Through the 1960s, racial tension continued to build in Detroit until the great upheaval in 1967, which was the biggest and bloodiest Black rebellion in the 1960s. It was in the aftermath of this spontaneous rebellion that we radical Black activists established the Inner City Voice (ICV), a monthly newspaper designed to radicalize and organize the Black community. We wanted to build a broad based organization comprised mainly of workers and students. Our plan was to build a revolutionary political party based on organized Black workers for the purpose of struggling against racism and capitalism. Our vision was a revolutionary transformed America free of racism and capitalism, a society based on humanitarian and egalitarian values.

Our rationale for focusing primarily on Black auto workers was that we understood that the auto industry was vital to the U.S. economy, and that black auto workers played a critical role in production. Thus, we reasoned that an organized force of Black auto workers, by virtue of their strategic position and labor power, could effectively make political demands. Moreover, we believed that organized Black workers, more than any other segment of our community, constituted the force with the greatest power to pressure the ruling capitalist class for social change.

We also understood the significance of the material basis for Black consciousness and Black solidarity. Furthermore, we knew that residential segregation, industrial segregation, occupational segregation, and work-shift segregation had created the concrete conditions which dictated the range of effective strategies for organizing Black workers in our community.

The emergence of DRUM in Detroit in the 1960s can be partly explained by the characteristics of the city, especially its Black community. Detroit is an industrial city whose rhythm is influenced by the throb of the production of vehicles in the automobile plants. Industrial capitalism imposed an assembly line discipline on the city and fostered a concrete life of nuts and bolts: go-to-work, rest, back-to-work, party on the weekend, repeat. The physical intensity and monotony of assembly line work shaped the life styles and attitudes of Black workers and made them receptive to appeals for militancy and change.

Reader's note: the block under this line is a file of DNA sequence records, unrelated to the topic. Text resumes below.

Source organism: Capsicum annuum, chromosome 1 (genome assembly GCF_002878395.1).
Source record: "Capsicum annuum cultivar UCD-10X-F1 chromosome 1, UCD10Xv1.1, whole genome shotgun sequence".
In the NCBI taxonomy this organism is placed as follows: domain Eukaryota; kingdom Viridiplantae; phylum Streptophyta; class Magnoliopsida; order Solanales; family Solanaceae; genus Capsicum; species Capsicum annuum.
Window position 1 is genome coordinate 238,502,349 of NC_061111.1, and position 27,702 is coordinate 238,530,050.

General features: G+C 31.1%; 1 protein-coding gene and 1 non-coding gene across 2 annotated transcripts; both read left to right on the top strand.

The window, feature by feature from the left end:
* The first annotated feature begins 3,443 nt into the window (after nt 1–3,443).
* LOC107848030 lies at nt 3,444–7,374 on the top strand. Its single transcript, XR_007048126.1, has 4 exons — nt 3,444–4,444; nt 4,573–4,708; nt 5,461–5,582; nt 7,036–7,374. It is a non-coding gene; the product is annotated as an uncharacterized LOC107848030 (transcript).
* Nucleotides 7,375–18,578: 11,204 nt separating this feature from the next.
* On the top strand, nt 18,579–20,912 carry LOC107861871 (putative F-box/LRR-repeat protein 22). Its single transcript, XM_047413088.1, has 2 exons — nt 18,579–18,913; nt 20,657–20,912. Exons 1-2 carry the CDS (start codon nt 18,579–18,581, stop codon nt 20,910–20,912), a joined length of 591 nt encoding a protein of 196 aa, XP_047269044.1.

The Dodge Revolutionary Union Movement (DRUM)

Our first organization of Black workers was called The Dodge Revolutionary Union Movement (DRUM). The principle organizer of DRUM was a ICV cadre member with a student history of radicalism who was employed at Chrysler's Dodge assembly plant in Hamtramck, a small city completely surrounded by Detroit. To provide a context for the emergence of DRUM, we should consider the concrete conditions that existed in 1968, conditions that generally prevailed throughout all industries.

At the Dodge assembly plant, Black workers constituted an estimated 60 percent of the work force, and virtually all were in low skilled and semi-skilled positions (See power structure figure). Black workers were almost invariably assigned to the most onerous and lowest paying jobs. Generally, as the proportion of Black workers grew in the factory, the working conditions tended to deteriorate. Tasks that had been performed by two White workers were assigned to one Black worker. Black workers characterized this as niggermation.

These harsh conditions in the plant reminded Black workers of their legacy of centuries of oppression under slavery. It was common for Black workers to use the analogy of the plantation to describe their  awful working conditions and servile Black workers (toms) who kissed-up to their White bosses.

Plant power structure

General Mangers

Middle Level Managers

Technical Experts

Administrative Support

Production Boundary Line

Plant Supervisors

Foremen

Skilled Workers

Semi-skilled Workers

Concentration of Black Workers

Low –skilled Workers

 

FROM COTTON PLANTATION TO AUTOMOBILE PLANTATION: SIMILARITIES AND DIFFERENCES

 

INDIVIDUAL LEVEL

               

Social Aspect

Black Slave

Black Worker

Labor rights

Legally none

Freedom to refuse work, but no right to work

Market value

Commodity

Labor power

Right to organize

None

Limited

Remuneration

None

Under paid

Autonomy

None

Little

 


 

 

SYSTEM LEVEL

 

Social Aspect

Plantation

Industrial Plant

Supervision

Close/Oppressive

Close/Oppressive

Political

Totalitarian

Authoritarian

Work

Monotonous /Hard

Monotonous /Strenuous

Racial

White dominance

White dominance